‘The Boys in the Band’ Review: Richly Performed and Full of Layers


The entire cast and director of the 2018 Tony-winning Broadway revival of Mort Crowley‘s The Boys in the Band return for this 2020 Netflix film adaptation, and you can feel it. There’s a quiet confidence, a mode of working both locked-in and free to be free, a commanding grasp of the material’s most elliptical, complicated aspects in every frame of the film. The audience is drawn in, needing to know what happens next, needing to think and re-think every moment. Joe Mantello‘s work is richly captivating, accessible yet unpredictable, and likely one of the best Netflix original films yet.

Michael (Jim Parsons) is hosting a birthday party for a friend, Harold (Zachary Quinto, making quite the entrance). Many party guests will be attending Michael’s small New York City apartment, a motley crew of men with various neuroses played by Matt Bomer, Andrew RannellsCharlie CarverRobin de Jésus, Michael Benjamin Washington, and Tuc Watkins. All of the men at this party are openly gay. All except one. Alan (Brian Hutchison), Michael’s straight college roommate, crashes the party after making a curiously emotional phone call to Michael. And his arrival kickstarts a series of revelations, admissions, and deep emotional examinations.


Image via Netflix

This kind of “locked room, real-time, just characters talking” mode of storytelling is perfect for the theater, but can sometimes yield stiff cinematic results; the unnatural creaks and groans added in translation. No such misstep happens in this film, with Mantello and co-writer Ned Martel (American Horror Story) satisfyingly, subtly filling in gaps for these characters’ contexts ably, and editor Adriaan van Zyl (Pose) knowing exactly when and how to cut to impressionistically lensed flashbacks to punch what our characters are saying. The man lensing all of this is Bill Pope, a cinematographer I’ve praised on this site before, and he turns in sterling work yet again. Cramping his characters in a wide-but-compressed 2.4:1 frame, Pope’s work gives the text exactly what it needs, orienting us with fluid camera moves, surprising us with its keen and clever ensemble blocking, locking down on hard close-ups during gutting monologues, and even providing a visual joke here and there (one shot finds Harold about to pick up a phone… before a rack focus reveals he’s grabbing more booze instead). Mantello hasn’t lost any of his directorial groove in this adaptation; only gains here.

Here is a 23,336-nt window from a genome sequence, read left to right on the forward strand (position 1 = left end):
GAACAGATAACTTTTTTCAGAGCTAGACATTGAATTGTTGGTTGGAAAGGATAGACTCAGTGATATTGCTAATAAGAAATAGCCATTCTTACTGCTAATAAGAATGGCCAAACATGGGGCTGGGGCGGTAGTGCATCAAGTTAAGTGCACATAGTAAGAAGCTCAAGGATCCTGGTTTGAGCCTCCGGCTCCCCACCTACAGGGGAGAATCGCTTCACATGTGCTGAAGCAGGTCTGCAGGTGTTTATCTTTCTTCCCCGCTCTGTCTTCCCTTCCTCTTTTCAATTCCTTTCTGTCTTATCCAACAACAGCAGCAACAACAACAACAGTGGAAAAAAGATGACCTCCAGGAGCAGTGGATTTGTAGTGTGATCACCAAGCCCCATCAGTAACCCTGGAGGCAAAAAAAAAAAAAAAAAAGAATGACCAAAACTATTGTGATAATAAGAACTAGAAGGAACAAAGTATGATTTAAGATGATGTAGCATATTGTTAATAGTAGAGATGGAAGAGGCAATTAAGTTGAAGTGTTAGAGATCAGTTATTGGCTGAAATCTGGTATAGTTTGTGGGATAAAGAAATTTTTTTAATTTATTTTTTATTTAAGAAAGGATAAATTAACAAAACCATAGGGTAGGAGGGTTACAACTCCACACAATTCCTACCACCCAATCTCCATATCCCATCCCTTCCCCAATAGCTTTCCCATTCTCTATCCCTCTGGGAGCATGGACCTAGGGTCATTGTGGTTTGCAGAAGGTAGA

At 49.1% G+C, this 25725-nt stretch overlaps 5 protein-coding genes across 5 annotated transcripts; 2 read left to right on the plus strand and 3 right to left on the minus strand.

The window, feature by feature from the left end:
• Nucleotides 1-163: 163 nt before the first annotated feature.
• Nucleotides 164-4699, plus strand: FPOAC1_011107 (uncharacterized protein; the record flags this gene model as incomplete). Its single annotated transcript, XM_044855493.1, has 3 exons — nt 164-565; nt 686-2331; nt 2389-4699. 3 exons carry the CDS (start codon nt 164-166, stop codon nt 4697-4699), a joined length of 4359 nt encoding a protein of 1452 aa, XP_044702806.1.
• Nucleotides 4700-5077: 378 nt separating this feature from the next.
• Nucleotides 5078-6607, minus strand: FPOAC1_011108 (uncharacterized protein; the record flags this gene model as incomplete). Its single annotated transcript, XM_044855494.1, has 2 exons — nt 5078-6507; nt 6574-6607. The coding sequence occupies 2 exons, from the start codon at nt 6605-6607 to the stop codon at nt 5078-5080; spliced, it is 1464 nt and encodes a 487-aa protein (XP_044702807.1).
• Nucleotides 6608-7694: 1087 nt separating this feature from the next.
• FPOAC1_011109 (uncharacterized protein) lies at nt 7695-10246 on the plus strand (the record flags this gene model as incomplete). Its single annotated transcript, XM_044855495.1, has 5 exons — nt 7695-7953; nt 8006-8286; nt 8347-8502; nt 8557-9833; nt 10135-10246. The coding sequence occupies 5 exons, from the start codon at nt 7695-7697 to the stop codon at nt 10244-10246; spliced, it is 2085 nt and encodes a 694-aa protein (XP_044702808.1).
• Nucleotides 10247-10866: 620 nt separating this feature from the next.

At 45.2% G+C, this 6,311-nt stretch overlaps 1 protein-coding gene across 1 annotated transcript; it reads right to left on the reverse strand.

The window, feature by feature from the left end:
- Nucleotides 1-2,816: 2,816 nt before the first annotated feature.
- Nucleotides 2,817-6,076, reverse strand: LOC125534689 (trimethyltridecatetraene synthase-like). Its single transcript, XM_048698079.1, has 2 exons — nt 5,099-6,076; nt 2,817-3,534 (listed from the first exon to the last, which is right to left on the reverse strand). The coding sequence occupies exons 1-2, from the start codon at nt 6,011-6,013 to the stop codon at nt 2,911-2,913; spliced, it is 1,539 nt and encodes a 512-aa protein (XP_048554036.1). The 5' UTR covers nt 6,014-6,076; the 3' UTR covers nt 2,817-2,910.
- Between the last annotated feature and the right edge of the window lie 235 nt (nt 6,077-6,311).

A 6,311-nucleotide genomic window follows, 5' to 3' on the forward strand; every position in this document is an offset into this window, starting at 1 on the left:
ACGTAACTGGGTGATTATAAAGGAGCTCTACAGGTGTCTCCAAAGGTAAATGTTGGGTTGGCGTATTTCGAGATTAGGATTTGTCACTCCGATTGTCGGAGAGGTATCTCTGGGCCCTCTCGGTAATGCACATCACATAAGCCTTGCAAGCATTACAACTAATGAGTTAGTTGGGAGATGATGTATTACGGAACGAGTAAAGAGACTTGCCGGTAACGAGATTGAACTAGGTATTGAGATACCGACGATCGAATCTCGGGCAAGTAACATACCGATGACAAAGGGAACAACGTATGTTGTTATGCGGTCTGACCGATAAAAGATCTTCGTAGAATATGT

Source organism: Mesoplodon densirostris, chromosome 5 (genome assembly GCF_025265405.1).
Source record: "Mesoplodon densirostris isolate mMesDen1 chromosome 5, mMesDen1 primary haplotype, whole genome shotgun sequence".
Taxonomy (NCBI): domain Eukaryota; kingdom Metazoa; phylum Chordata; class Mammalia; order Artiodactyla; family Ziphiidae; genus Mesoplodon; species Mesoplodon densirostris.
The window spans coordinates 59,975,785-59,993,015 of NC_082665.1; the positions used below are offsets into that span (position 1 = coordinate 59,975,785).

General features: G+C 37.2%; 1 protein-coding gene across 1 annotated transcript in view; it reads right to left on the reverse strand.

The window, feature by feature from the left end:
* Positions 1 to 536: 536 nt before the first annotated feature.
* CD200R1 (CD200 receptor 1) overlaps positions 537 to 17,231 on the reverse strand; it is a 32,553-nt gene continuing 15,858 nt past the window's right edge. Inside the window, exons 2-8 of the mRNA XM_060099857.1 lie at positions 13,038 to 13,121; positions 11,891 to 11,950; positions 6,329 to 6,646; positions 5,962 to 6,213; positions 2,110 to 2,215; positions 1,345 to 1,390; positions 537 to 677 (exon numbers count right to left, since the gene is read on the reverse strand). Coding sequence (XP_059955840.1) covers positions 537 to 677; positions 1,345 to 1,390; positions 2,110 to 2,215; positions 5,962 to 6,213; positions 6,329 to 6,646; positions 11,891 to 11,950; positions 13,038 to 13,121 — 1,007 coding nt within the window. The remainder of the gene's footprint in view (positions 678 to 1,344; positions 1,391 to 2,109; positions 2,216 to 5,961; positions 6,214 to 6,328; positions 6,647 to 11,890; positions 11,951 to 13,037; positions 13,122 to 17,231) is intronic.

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In fact, the ability of the cinematic form to narrow in on a singular focus highlights, visually, a prominent exploration within the text: One’s true self versus one’s projected image, especially and explicitly as it relates to being gay in the 1970s. Many major revelations, especially related to Michael, are hinged on the inner revelation that one’s projected image is cracking, is fighting with one’s true self. To illustrate this, mirrors within frames within the larger cinematic frame are used often. So many characters are constantly checking themselves within their mirror, adjusting their face, their hair, making sure nothing betrays their inner conflict, their pain. Pope and Mantello shoot these mirror moments cleverly and jaggedly, placing reflective surfaces in intrusive spaces, whether they’re front and center, lurking in the margin, or inherently squished by their own limitations. It’s a ceaselessly effective visual device, only magnified by the fact that we’re experiencing all of this through the frame (and, in many ways, the mirror) of cinema.